Talk:The Thief's Journal

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I haven't read the book yet so don't feel qualified to rewrite the article, but this is just a poor rip-off of the penguin book jacket ... 'enduring...vice' - that surely makes no sense! 12:49, 16 May 2007 (UTC)

I agree... couldn't tell if some undergrad Comp. Lit. major wrote this or if it's lifted directly from an advertisement. Let's try to clean it up a bit... it's the only Genet I haven't read so I can't update on the text. Tcallahan —Preceding undated comment added 20:43, 30 September 2009 (UTC).

WikiProject class rating[edit]

This article was automatically assessed because at least one article was rated and this bot brought all the other ratings up to at least that level. BetacommandBot 08:14, 27 August 2007 (UTC)

WikiProject class rating[edit]

This article was automatically assessed because at least one WikiProject had rated the article as stub, and the rating on other projects was brought up to Stub class. BetacommandBot 04:30, 10 November 2007 (UTC)

Added image[edit]

I noticed that the infobox said first edition preferred for an image. I've added an image of the cover for the first US edition of this book from 1964 - I know that's not quite what was meant, but it's better than nothing! Feel free to replace it if you can supply an image of the first first edition! Nortonius (talk) 20:59, 18 May 2010 (UTC)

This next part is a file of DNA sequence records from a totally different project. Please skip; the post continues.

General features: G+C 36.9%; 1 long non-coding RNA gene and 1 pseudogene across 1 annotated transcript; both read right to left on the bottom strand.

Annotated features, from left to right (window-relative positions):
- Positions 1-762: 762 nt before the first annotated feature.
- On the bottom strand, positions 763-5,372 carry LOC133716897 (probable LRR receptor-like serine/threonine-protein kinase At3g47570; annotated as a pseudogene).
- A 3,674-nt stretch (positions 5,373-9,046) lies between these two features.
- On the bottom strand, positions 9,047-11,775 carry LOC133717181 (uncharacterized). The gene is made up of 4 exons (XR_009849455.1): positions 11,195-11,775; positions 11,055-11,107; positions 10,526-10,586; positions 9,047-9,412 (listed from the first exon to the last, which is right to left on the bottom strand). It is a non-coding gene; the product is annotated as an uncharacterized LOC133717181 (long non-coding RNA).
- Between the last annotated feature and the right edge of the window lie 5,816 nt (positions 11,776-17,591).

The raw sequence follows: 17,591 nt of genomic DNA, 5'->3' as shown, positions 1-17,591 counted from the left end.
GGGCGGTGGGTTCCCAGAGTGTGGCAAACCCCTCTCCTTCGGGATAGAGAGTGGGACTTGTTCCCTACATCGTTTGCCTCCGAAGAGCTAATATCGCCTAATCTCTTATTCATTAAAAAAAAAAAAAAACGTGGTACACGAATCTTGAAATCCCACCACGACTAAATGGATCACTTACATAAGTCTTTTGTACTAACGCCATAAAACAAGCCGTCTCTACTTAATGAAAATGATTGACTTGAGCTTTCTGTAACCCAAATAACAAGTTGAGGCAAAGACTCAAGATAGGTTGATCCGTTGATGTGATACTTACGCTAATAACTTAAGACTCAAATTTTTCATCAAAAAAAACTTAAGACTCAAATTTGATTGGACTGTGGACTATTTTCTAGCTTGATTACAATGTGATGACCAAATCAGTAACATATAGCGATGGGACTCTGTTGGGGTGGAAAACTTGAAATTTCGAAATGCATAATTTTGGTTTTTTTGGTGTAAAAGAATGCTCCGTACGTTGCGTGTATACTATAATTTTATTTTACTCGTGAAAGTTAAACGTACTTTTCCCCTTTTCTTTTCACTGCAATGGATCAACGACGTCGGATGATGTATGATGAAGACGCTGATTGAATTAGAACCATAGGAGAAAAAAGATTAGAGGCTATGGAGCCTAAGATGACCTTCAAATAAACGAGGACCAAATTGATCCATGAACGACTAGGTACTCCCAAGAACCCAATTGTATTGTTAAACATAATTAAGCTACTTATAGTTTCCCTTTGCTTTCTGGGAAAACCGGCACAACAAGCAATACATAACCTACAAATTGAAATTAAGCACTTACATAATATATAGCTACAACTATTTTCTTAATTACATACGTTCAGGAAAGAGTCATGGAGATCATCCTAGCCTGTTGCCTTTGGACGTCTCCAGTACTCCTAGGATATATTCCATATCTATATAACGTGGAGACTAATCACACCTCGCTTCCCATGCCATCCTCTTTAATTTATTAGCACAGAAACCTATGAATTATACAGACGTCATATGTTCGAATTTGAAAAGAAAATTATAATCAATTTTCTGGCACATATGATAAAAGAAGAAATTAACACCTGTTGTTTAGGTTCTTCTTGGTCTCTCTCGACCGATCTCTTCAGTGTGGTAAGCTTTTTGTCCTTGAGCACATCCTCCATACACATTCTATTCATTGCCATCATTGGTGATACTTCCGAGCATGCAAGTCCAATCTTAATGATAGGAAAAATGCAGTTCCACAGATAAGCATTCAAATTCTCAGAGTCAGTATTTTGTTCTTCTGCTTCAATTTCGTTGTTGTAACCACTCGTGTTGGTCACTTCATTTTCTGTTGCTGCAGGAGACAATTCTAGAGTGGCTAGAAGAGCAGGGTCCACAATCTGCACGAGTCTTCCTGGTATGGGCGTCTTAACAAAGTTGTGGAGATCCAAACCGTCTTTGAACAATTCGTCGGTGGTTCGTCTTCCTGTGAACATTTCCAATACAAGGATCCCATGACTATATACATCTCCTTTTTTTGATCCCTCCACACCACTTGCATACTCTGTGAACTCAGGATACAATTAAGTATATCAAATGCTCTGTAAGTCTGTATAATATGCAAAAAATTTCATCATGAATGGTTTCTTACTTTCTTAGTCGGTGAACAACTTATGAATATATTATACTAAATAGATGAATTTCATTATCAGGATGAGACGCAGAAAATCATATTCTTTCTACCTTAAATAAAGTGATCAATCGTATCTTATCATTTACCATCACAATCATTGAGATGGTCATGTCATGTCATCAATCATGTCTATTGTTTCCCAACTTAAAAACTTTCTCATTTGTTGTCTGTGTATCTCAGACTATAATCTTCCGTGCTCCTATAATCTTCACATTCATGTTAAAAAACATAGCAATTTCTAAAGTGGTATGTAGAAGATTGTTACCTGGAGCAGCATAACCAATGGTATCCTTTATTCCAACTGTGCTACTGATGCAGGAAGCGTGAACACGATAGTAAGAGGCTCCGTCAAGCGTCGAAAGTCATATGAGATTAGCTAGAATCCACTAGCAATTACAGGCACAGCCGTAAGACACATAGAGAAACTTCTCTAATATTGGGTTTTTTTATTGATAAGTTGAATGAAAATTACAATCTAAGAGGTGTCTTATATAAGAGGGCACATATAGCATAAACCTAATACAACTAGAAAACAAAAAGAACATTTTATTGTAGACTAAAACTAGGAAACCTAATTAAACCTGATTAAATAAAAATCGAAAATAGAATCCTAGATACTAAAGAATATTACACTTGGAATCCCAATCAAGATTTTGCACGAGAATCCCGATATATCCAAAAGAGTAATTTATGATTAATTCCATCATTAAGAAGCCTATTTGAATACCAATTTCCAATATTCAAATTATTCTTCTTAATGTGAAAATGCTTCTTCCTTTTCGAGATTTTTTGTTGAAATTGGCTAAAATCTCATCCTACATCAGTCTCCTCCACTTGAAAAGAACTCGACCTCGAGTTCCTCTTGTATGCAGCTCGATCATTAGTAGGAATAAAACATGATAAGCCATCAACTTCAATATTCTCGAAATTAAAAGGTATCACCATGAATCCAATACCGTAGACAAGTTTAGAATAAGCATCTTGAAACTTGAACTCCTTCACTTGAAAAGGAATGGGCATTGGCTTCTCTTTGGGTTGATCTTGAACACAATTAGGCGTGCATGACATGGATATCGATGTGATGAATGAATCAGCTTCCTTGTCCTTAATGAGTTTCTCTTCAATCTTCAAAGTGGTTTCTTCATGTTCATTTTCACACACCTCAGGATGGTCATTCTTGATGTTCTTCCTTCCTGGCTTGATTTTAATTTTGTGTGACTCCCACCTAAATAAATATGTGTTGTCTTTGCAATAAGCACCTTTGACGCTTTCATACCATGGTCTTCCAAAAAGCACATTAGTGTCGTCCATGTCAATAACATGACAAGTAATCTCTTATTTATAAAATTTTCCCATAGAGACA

Direct plagiarism throughout the article[edit]

These sentences, from the article, are also word-for-word from the 1965 Penguin Modern Classics edition's back cover: "everywhere the pattern is the same: bars, dives, flop-houses; robbery, prison and expulsion." and "This is a voyage of discovery beyond all moral laws; the expression of a philosophy of perverted vice, the working out of an aesthetic of degradation."

I'm not sure what kind of citations are needed for this--I don't have any secondary literature at hand--but surely the blurbs could be replaced with more neutral language, e.g.

"The novel's protagonist travels through Europe, begging, stealing, and prostituting himself. He is repeatedly imprisoned and released."


"Genet's work is deliberately transgressive, flouting traditional moral norms and aestheticizing criminality." — Preceding unsigned comment added by (talk) 17:23, 14 July 2013 (UTC)